Posted June 10, 2022
Our Public Affairs and Policy Manager, Grace Brownfield, reflects on the Levelling Up Committee's recent council tax inquiry oral session.
This week could hardly be described as a quiet one in Westminster. You would certainly be forgiven for having missed the Levelling Up, Housing and Communities Committee session on council tax collection, which took place on Monday – just a few hours before Conservative MPs took part in the vote of confidence.
The session comes at an important time with the proportion of people contacting National Debtline with council tax debt at (27% in May 2022, and with the overall level of arrears in England growing significantly too (£4.4bn was owed in England as of March 2021).
With written evidence now submitted from debt advice charities (you can read our submission on the Committee’s website), local authorities and enforcement agencies, these oral evidence sessions provide an opportunity for the Committee to delve into further detail.
So, what were the key discussions during the session, what did we learn about where the challenges lie in improving council tax collection, and what might be some of the solutions?
[Alistair Townsend - IRRV, Rachel Beddow - Citizens Advice and Catherine Brown – Enforcement Conduct Board give evidence to the Committee ]
- There’s a clear link between council tax support and council tax arrears
Chair of the Committee, Clive Betts MP, began by asking why arrears have risen so much, and what the impact of changes to council tax support had been. Changes to funding mean many working-age people on low incomes now have to pay a partial council tax bill, when previously they wouldn’t have had to pay anything (for more information, see our Council Tax After Covid report).
Rachel Beddow, from Citizens Advice, told the Committee that, even though these amounts might seem small, relative to a full bill, they are often unaffordable for people on low incomes – something that chimes with what we hear through our services.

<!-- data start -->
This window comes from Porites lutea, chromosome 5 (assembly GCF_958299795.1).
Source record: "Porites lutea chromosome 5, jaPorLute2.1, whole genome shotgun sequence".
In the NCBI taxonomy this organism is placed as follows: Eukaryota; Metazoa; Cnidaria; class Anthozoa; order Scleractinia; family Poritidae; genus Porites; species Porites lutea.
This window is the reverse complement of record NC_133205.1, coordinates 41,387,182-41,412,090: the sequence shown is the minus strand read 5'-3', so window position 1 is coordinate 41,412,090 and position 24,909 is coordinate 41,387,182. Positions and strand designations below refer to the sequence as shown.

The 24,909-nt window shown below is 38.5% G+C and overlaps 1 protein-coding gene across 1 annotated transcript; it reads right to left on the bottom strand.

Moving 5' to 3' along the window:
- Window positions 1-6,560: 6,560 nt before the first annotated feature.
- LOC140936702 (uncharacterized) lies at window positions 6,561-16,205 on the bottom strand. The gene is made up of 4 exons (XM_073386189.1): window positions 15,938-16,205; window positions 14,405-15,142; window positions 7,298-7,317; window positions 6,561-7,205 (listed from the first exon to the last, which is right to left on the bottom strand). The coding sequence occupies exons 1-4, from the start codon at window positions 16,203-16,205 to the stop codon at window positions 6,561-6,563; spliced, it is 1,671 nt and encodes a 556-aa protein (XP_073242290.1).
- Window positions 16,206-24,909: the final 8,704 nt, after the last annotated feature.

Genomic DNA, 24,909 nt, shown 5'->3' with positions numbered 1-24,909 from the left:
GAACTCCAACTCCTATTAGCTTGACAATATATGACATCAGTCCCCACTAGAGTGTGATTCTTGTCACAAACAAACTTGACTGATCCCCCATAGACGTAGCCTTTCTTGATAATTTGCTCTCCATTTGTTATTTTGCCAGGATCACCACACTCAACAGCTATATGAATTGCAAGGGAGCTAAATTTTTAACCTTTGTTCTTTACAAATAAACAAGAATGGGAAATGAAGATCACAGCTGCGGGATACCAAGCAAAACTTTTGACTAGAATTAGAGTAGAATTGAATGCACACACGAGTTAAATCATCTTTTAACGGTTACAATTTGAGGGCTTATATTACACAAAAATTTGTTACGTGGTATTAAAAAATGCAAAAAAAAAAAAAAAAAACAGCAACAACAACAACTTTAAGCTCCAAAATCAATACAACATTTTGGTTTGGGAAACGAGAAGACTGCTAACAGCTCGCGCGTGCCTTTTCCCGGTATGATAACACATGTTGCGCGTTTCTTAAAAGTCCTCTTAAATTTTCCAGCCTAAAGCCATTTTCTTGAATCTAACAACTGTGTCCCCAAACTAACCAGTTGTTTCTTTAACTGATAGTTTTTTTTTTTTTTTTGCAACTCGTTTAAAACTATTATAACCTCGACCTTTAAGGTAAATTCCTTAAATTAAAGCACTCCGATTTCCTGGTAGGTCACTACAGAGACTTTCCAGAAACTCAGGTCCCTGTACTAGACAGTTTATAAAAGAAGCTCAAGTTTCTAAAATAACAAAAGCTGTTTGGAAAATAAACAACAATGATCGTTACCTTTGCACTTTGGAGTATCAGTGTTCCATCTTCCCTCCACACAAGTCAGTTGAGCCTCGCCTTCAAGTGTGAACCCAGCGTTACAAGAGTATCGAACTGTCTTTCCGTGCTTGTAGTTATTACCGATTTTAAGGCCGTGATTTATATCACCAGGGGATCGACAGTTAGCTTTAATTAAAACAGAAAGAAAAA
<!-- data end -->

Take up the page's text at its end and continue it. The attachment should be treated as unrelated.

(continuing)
Council representatives on the panel (Cllr Stephanie Cryan from London Borough of Southwark, and Kevin Stewart from Mid Sussex District Council) agreed that changes to support was impacting on arrears levels. Alistair Townsend from the Institute of Revenues, Rating and Valuation cited evidence that local authorities with less generous council tax support schemes tend to have higher arrears levels.
This points to a much wider issue around the affordability of council tax bills, with Cllr Cryan highlighting that bills have risen much faster than incomes. Rachel Beddow from Citizens Advice shared that 53% of people they help with council tax debt have a ‘deficit budget’ – meaning their income doesn’t cover their essential costs. As one of our own callers to National Debtline, Robert,* put it:
“I just can’t afford to pay it out of my Universal Credit. What do you do? I know council tax and your mortgage are the priority debts, but if all the money you’re getting in is less than even your mortgage, what do you do?” *(Name changed to protect identity)
*name has been changed
With many of the people in arrears being people struggling to pay, this has clear implications for how the debt should be collected.